Edward put out the cigarette on the wooden step, thinking to himself he’ll have to remember to throw it in the wash basin in the corner later. He rested one hand on his knee while he opened and closed his Zippo with the other as he looked at his son. A son who was hurting and he had no clue how to help.
Except maybe to let him go.
“You know, there was a time I was pretty confused about who I was and my place in the world.”
Diego looked at his father. “Really?”
“Yep. I had always wanted to travel the globe, see and do a lot of things before I settled down and started a family. Then I met your mother and suddenly my plans became our plans. Then those plans changed again when we found out she was pregnant with Liz. I really wasn’t sure I was ready to give up all my dreams to become a father. There was a moment or two when I seriously considered running.”
Diego looked at his father with an incredulous look. “You’re kidding.”
“Nope. Even looked at a couple different Greyhound bus routes. But then Liz was born and I discovered that being a father was what I was supposed to do. Being your father was what I was supposed to do. I got lucky. I found my calling and I didn’t even have to leave the house.”
Edward put his arm around Diego’s shoulder and pulled him close. “Not everyone is that fortunate. Maybe you need to get out there to rediscover who you are and learn from your mistakes.”
Diego gave his father a relived look, like the weight of the world had just been lifted from his shoulders. “Thanks Dad. For some reason I knew you’d understand.”
“But you really should tell your mother about this.”
Diego shook his head. “No way. You know Mom. She’ll try to talk me out of it and when that doesn’t work she’ll try to use guilt to get me to stay. I can’t deal with that.”
“As much as I love your mother, I have to admit that you’re probably right.”
Edward nodded his head resolutely, making a decision he knew was in all likelihood going to cause him some grief in the future but this was for his son. He was worth dealing with any consequences that were to come.
“Okay then. When were you planning to leave?”
“I still need some time to make plans, get rid of most of my stuff and save some more money. But I was thinking sometime after the New Year.”
“I know if I wait I’ll overthink the whole thing and get cold feet. The sooner I get out of here the better.”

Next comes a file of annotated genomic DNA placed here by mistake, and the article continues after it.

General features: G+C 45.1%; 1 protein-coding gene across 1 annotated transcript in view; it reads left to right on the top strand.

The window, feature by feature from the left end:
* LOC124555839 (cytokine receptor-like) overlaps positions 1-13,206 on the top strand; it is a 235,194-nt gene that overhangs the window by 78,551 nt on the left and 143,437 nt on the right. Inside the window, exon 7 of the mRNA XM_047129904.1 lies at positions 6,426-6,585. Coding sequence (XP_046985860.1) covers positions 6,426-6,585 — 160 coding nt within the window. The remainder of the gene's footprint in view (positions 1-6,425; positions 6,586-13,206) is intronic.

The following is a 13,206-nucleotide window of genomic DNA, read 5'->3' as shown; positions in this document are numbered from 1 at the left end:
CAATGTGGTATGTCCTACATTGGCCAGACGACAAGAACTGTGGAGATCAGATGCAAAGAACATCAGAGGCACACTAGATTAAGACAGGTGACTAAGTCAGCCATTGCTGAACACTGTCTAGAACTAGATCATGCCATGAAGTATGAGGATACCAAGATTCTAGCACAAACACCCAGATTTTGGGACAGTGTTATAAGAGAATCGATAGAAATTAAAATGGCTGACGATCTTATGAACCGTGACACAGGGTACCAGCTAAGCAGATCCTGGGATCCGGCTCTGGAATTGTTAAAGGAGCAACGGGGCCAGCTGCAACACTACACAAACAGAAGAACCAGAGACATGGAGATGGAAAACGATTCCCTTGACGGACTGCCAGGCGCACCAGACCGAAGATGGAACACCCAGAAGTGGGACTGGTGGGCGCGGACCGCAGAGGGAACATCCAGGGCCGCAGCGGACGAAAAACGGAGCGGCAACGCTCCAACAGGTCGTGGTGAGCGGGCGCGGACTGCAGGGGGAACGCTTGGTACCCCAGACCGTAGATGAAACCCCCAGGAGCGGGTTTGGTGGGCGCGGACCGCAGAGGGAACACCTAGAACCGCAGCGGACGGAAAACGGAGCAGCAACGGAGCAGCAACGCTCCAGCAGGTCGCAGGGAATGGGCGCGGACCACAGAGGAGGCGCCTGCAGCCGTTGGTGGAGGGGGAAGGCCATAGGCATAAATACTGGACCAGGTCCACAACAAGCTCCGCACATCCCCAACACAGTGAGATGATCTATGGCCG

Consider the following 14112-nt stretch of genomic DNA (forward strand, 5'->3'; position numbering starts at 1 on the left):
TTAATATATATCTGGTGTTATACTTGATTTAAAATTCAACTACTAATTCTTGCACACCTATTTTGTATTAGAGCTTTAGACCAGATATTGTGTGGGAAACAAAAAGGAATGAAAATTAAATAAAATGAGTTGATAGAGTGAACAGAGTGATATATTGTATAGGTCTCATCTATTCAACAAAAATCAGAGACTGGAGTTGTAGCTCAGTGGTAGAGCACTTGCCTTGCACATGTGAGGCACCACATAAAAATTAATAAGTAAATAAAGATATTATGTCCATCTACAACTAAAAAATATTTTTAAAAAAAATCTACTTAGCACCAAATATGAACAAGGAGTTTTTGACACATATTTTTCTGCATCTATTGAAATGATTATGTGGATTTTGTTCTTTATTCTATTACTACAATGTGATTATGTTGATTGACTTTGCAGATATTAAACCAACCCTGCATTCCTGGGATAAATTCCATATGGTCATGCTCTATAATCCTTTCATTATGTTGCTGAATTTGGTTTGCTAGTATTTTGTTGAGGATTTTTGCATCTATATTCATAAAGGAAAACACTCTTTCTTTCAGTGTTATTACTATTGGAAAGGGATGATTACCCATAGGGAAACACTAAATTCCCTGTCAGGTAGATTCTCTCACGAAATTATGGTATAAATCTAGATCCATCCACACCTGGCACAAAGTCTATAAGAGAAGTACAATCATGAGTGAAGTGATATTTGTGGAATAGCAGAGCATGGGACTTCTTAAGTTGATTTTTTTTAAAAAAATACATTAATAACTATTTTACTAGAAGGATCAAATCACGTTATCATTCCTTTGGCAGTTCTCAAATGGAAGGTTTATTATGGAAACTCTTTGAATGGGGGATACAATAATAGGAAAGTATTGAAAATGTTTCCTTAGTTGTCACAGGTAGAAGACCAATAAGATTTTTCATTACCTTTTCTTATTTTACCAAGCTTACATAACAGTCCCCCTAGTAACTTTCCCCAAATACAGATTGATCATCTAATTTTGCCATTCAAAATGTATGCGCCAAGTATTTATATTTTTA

“How long do you think you’ll be gone?”
Diego hesitated. “I really don’t know.”
Edward nodded his head again. “I see. I just have one more question then. Are you ready for the repercussions of your decision?”
“What do you mean?”
“Diego, you’re talking about leaving without saying a word to anyone. Walking away from your life without any warning to the people who care about you. You can be sure most of them are going to be none too pleased and I can almost guarantee some of them won’t be able to forgive you if you go through with this. Have you given that any thought?”
“Actually yeah, I have. I decided that I need to do this for my own sake and that it’s more important than other peoples’ feelings. That may make me seem selfish but honestly, I don’t care.”
“It doesn’t make you selfish son. It just means you need some time to help yourself. Your real friends will hopefully understand and respect that.”
The two were looking out at the yard when they heard the sliding glass door open behind them. They both turned to see Judith walking out onto the deck, arms folded to try and keep warm against the chill in the air.
“Are you two going to spend all night out here? We have guests and the ice cream for the apple pie is starting to melt.”
Edward smiled at his wife. “We’ll be there in a minute sweetie. Promise.”
Judy let out an exaggerated sigh. “Fine. Just make it quick.”
Edward gave his son a sidelong look once Judy was back inside. “So.”
“Keep me in the loop okay? Let me know when you actually leave. And it goes without saying that I’m going to miss you.”
“I haven’t left yet Dad.”
“I know, I know. Consider this preemptive missing.”
Diego laughed as they both stood up. “Thanks Dad.”
“No problem champ. You know I always got your back.”
Diego hugged his father then and Edward was pleasantly surprised at how tightly his son embraced him. He hugged him back, enjoying the moment while his son was still here.
As they both walked toward the sliding door to head inside, Edward looked down at the lighter still gripped in his hand. He had often thought about giving it to his son but once he quit smoking that seemed like a bad idea. Maybe when Diego when came back from his trip the time would be right to give it to him.
There should be plenty of time then.